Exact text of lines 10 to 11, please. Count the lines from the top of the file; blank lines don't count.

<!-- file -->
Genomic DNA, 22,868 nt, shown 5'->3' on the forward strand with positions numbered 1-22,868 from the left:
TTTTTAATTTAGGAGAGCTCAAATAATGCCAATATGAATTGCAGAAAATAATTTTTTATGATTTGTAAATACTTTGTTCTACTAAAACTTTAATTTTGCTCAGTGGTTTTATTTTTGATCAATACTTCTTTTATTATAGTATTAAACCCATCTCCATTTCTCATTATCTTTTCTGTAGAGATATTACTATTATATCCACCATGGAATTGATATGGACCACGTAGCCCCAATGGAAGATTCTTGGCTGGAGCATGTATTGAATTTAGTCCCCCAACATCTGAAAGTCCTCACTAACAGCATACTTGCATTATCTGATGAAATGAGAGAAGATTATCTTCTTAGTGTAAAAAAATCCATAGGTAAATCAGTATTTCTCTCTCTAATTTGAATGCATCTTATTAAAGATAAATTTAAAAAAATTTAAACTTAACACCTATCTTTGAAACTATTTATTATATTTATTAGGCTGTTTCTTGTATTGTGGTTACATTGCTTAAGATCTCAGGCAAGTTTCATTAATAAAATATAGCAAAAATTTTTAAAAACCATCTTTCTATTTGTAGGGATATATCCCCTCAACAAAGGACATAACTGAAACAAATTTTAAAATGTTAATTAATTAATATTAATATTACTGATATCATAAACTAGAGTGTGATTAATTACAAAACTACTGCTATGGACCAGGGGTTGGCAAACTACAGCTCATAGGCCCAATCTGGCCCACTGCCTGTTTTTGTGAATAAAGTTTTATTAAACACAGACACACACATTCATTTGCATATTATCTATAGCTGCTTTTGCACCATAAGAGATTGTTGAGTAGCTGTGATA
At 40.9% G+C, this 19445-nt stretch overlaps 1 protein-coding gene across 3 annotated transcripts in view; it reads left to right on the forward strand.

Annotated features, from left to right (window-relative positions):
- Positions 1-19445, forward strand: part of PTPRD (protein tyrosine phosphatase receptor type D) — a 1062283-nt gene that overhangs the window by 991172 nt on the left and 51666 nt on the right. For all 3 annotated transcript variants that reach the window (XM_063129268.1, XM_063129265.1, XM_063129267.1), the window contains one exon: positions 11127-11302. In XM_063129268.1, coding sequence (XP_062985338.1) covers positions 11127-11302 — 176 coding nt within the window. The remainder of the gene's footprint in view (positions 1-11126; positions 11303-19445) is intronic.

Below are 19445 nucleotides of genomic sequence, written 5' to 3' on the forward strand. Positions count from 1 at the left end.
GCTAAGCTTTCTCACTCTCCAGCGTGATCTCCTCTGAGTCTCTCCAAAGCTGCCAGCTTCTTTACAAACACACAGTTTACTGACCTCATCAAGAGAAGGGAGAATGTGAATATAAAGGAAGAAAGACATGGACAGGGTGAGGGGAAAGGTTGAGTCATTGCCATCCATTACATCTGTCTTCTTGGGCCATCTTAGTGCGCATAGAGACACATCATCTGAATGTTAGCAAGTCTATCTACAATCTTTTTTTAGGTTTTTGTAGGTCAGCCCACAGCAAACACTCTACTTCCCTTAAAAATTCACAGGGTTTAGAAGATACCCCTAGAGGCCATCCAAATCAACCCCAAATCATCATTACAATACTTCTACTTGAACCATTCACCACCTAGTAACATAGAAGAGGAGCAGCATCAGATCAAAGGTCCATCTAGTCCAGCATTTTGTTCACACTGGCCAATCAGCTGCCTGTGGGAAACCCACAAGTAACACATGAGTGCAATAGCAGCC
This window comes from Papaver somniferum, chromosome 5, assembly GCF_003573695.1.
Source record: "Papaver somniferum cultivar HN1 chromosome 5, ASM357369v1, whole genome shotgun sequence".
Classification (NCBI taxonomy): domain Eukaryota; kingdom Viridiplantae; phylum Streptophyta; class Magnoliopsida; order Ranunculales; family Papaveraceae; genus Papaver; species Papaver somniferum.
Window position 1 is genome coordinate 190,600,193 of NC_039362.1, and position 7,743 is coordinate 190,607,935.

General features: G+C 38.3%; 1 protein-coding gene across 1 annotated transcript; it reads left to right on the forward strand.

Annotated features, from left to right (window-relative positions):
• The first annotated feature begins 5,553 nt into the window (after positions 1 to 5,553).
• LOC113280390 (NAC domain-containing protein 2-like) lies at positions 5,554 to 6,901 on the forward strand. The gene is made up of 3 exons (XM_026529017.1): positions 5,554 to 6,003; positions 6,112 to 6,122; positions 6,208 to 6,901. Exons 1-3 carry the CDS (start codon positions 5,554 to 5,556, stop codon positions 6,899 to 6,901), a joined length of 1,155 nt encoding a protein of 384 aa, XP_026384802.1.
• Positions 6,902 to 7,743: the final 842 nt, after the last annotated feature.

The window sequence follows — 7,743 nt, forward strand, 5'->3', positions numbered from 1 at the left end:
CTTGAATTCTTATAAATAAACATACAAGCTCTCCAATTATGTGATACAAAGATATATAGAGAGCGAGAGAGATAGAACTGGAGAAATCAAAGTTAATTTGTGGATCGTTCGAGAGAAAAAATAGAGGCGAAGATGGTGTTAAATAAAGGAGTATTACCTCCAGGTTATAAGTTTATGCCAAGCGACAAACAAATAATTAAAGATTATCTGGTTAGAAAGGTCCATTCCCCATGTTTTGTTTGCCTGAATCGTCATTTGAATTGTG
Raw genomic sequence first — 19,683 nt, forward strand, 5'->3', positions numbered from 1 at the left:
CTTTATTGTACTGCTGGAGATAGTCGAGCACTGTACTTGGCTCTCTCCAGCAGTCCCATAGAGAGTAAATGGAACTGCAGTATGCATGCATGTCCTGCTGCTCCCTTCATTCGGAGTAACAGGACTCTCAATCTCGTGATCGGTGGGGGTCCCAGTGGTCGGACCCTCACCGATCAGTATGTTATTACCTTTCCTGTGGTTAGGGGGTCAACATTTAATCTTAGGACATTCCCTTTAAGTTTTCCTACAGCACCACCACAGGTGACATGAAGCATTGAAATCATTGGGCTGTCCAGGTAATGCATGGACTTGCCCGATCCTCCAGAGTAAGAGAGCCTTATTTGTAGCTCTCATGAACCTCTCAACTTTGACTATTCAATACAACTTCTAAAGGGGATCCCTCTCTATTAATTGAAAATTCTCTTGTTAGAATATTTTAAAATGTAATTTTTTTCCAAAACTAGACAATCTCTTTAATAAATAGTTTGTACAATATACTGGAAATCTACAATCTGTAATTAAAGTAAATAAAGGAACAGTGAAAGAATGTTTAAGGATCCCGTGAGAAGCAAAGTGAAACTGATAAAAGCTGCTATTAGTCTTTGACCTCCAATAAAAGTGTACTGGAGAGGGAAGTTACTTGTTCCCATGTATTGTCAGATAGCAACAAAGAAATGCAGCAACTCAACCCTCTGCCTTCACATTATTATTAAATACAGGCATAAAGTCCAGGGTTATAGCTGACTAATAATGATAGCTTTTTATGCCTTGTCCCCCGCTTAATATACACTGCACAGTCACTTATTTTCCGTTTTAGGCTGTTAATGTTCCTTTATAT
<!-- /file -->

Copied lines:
Classification (NCBI taxonomy): domain Eukaryota; kingdom Viridiplantae; phylum Streptophyta; class Magnoliopsida; order Ranunculales; family Papaveraceae; genus Papaver; species Papaver somniferum.
Window position 1 is genome coordinate 190,600,193 of NC_039362.1, and position 7,743 is coordinate 190,607,935.